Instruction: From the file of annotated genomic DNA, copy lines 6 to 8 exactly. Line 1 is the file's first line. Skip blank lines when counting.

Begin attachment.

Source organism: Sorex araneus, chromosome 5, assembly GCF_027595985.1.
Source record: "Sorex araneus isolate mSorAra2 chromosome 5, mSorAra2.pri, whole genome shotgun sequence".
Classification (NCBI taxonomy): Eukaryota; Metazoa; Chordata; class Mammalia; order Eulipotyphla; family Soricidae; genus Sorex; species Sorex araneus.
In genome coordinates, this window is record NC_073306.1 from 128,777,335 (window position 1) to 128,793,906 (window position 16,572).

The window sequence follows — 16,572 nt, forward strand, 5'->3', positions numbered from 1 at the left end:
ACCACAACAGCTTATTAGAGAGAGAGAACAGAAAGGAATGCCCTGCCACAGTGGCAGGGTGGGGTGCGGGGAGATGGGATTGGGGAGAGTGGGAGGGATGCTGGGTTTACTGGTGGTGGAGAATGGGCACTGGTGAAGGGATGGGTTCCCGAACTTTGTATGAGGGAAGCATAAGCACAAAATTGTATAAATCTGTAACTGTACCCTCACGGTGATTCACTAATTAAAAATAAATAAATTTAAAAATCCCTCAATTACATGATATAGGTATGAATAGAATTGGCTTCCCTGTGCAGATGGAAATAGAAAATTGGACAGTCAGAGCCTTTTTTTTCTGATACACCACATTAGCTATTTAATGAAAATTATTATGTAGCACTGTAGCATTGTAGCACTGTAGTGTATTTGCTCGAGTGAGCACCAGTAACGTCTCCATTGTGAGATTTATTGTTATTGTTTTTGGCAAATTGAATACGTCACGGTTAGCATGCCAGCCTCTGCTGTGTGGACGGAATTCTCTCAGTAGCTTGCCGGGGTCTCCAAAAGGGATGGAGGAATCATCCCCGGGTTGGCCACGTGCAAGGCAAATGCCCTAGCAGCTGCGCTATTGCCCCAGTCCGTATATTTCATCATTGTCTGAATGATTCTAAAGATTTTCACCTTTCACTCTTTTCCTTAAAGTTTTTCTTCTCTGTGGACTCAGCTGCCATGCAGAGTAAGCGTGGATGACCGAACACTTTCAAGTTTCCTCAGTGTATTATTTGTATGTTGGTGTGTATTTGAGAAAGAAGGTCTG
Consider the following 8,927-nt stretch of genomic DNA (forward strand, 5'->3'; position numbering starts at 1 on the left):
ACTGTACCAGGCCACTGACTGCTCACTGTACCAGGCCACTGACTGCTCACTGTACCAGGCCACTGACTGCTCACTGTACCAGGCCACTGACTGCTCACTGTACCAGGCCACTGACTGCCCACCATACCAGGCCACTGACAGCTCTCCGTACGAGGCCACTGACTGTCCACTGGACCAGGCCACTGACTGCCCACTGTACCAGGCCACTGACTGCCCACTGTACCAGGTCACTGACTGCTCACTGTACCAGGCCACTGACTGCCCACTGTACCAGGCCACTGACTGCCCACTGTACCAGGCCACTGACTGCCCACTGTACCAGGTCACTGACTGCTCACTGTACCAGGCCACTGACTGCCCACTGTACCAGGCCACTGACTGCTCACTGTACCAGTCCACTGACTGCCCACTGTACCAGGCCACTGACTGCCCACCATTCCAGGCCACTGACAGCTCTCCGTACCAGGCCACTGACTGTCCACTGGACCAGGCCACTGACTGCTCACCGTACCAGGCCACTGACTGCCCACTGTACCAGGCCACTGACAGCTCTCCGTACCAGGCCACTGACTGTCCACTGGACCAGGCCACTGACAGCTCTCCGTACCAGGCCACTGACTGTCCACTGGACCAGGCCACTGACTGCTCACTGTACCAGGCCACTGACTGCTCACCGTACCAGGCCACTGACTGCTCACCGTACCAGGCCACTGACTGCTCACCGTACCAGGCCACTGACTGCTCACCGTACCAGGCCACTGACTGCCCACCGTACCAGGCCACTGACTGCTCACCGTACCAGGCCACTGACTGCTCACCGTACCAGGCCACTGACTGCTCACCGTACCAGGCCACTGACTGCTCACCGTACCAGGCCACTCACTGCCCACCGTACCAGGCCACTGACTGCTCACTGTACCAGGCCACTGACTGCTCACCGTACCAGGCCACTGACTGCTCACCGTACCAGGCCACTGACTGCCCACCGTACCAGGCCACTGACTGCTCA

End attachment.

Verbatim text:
ACCACAACAGCTTATTAGAGAGAGAGAACAGAAAGGAATGCCCTGCCACAGTGGCAGGGTGGGGTGCGGGGAGATGGGATTGGGGAGAGTGGGAGGGATGCTGGGTTTACTGGTGGTGGAGAATGGGCACTGGTGAAGGGATGGGTTCCCGAACTTTGTATGAGGGAAGCATAAGCACAAAATTGTATAAATCTGTAACTGTACCCTCACGGTGATTCACTAATTAAAAATAAATAAATTTAAAAATCCCTCAATTACATGATATAGGTATGAATAGAATTGGCTTCCCTGTGCAGATGGAAATAGAAAATTGGACAGTCAGAGCCTTTTTTTTCTGATACACCACATTAGCTATTTAATGAAAATTATTATGTAGCACTGTAGCATTGTAGCACTGTAGTGTATTTGCTCGAGTGAGCACCAGTAACGTCTCCATTGTGAGATTTATTGTTATTGTTTTTGGCAAATTGAATACGTCACGGTTAGCATGCCAGCCTCTGCTGTGTGGACGGAATTCTCTCAGTAGCTTGCCGGGGTCTCCAAAAGGGATGGAGGAATCATCCCCGGGTTGGCCACGTGCAAGGCAAATGCCCTAGCAGCTGCGCTATTGCCCCAGTCCGTATATTTCATCATTGTCTGAATGATTCTAAAGATTTTCACCTTTCACTCTTTTCCTTAAAGTTTTTCTTCTCTGTGGACTCAGCTGCCATGCAGAGTAAGCGTGGATGACCGAACACTTTCAAGTTTCCTCAGTGTATTATTTGTATGTTGGTGTGTATTTGAGAAAGAAGGTCTG
Consider the following 8,927-nt stretch of genomic DNA (forward strand, 5'->3'; position numbering starts at 1 on the left):
ACTGTACCAGGCCACTGACTGCTCACTGTACCAGGCCACTGACTGCTCACTGTACCAGGCCACTGACTGCTCACTGTACCAGGCCACTGACTGCTCACTGTACCAGGCCACTGACTGCCCACCATACCAGGCCACTGACAGCTCTCCGTACGAGGCCACTGACTGTCCACTGGACCAGGCCACTGACTGCCCACTGTACCAGGCCACTGACTGCCCACTGTACCAGGTCACTGACTGCTCACTGTACCAGGCCACTGACTGCCCACTGTACCAGGCCACTGACTGCCCACTGTACCAGGCCACTGACTGCCCACTGTACCAGGTCACTGACTGCTCACTGTACCAGGCCACTGACTGCCCACTGTACCAGGCCACTGACTGCTCACTGTACCAGTCCACTGACTGCCCACTGTACCAGGCCACTGACTGCCCACCATTCCAGGCCACTGACAGCTCTCCGTACCAGGCCACTGACTGTCCACTGGACCAGGCCACTGACTGCTCACCGTACCAGGCCACTGACTGCCCACTGTACCAGGCCACTGACAGCTCTCCGTACCAGGCCACTGACTGTCCACTGGACCAGGCCACTGACAGCTCTCCGTACCAGGCCACTGACTGTCCACTGGACCAGGCCACTGACTGCTCACTGTACCAGGCCACTGACTGCTCACCGTACCAGGCCACTGACTGCTCACCGTACCAGGCCACTGACTGCTCACCGTACCAGGCCACTGACTGCTCACCGTACCAGGCCACTGACTGCCCACCGTACCAGGCCACTGACTGCTCACCGTACCAGGCCACTGACTGCTCACCGTACCAGGCCACTGACTGCTCACCGTACCAGGCCACTGACTGCTCACCGTACCAGGCCACTCACTGCCCACCGTACCAGGCCACTGACTGCTCACTGTACCAGGCCACTGACTGCTCACCGTACCAGGCCACTGACTGCTCACCGTACCAGGCCACTGACTGCCCACCGTACCAGGCCACTGACTGCTCA